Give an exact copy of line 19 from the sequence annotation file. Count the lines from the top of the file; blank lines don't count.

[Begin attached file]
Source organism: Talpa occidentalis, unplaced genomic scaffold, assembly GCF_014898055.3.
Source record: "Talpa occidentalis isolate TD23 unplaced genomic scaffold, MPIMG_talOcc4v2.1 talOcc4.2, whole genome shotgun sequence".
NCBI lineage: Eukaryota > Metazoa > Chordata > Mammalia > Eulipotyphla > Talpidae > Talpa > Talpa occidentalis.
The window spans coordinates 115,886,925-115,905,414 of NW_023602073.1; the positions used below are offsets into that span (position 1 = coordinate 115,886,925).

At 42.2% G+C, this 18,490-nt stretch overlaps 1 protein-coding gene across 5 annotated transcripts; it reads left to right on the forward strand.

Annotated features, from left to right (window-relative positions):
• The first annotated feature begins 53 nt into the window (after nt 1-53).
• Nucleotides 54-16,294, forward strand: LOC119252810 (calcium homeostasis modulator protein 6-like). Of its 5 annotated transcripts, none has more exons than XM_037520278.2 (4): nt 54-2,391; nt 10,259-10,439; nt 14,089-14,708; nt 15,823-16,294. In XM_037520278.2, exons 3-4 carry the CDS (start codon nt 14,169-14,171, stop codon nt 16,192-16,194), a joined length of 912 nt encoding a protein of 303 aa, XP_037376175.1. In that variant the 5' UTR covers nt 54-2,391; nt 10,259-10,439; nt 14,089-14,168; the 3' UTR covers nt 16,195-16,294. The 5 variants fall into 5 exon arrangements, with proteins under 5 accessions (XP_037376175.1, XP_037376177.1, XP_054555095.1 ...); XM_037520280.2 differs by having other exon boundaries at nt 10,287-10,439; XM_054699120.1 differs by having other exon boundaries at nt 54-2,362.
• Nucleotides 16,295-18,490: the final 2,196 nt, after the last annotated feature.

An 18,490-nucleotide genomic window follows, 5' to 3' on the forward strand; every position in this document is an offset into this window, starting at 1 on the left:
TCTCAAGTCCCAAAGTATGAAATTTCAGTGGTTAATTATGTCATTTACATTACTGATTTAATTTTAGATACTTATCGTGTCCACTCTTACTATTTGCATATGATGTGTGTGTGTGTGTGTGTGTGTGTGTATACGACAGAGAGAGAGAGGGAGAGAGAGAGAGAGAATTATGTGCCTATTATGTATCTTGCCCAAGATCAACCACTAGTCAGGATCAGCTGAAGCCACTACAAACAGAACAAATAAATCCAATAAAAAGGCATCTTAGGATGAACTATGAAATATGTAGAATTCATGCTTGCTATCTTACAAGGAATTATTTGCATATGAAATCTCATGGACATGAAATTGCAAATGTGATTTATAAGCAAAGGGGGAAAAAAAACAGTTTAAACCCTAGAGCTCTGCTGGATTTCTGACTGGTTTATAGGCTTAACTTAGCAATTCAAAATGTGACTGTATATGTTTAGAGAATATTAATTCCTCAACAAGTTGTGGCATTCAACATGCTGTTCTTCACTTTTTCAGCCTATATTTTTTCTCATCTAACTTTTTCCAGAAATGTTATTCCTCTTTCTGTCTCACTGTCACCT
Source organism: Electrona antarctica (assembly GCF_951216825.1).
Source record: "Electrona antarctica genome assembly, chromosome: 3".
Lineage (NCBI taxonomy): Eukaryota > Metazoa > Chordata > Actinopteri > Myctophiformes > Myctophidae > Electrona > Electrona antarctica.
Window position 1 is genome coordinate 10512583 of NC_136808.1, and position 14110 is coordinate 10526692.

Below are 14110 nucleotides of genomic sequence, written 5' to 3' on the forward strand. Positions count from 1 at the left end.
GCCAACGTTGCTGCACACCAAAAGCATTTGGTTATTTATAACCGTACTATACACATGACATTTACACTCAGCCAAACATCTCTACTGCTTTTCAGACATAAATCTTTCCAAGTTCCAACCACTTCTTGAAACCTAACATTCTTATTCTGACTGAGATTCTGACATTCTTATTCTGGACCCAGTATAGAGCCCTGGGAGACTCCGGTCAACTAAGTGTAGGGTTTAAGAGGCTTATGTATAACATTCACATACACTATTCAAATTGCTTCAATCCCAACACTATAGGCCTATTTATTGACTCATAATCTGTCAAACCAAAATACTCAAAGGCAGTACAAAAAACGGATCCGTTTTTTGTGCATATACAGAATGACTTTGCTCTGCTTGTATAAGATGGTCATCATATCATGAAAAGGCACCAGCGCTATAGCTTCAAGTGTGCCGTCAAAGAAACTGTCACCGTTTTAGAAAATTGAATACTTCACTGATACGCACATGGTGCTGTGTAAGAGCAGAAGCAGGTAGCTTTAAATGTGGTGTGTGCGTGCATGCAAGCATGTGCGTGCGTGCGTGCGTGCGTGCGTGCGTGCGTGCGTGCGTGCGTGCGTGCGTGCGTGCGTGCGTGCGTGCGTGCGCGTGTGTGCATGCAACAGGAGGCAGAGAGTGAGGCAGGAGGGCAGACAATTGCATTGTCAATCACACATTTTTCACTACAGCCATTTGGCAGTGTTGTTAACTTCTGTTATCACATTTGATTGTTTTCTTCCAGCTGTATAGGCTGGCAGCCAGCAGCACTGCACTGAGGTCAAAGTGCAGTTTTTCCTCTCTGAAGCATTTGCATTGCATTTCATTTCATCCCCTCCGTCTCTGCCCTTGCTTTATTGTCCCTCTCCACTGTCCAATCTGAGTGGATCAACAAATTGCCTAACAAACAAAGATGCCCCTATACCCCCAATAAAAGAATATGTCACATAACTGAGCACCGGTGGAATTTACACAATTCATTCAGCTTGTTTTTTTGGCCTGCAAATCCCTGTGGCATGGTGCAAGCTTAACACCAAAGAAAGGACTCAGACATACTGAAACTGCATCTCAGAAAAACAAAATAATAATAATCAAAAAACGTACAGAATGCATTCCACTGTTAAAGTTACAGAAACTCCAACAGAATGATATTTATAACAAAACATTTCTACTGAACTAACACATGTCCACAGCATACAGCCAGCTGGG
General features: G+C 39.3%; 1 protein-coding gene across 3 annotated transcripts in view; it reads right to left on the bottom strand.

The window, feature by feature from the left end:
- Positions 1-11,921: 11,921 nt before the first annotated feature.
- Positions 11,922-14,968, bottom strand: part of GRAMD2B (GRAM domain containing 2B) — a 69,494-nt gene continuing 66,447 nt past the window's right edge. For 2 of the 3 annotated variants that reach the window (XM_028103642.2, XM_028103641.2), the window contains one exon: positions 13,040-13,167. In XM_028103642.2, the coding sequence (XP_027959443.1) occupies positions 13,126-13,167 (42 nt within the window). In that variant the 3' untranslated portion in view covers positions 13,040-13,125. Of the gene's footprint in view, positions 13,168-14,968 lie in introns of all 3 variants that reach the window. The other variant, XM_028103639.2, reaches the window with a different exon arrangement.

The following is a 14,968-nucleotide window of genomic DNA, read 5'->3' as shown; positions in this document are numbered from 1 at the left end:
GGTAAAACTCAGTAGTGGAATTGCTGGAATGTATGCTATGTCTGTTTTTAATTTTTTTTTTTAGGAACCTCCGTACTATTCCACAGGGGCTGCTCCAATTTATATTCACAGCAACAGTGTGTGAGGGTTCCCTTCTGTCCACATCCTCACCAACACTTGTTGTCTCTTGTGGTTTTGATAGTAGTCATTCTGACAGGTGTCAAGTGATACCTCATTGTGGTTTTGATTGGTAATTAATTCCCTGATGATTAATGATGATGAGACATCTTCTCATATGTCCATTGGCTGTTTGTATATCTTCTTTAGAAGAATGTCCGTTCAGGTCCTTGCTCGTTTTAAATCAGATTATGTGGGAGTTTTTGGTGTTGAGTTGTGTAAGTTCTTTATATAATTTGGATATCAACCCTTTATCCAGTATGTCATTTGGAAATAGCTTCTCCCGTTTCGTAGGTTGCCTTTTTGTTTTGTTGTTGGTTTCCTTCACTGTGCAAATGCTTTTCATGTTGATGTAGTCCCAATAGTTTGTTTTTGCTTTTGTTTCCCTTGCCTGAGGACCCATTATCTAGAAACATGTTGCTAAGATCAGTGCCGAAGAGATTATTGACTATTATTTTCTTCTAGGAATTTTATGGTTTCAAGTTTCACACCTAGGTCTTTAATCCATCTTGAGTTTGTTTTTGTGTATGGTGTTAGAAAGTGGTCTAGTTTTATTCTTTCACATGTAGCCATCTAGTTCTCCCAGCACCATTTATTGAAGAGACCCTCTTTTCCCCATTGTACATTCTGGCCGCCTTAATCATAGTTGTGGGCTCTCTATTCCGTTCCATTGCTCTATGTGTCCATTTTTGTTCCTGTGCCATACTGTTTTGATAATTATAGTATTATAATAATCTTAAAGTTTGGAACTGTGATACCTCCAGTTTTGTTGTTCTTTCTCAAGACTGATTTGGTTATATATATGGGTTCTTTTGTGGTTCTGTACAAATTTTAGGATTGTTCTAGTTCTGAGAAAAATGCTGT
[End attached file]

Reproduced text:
The window, feature by feature from the left end: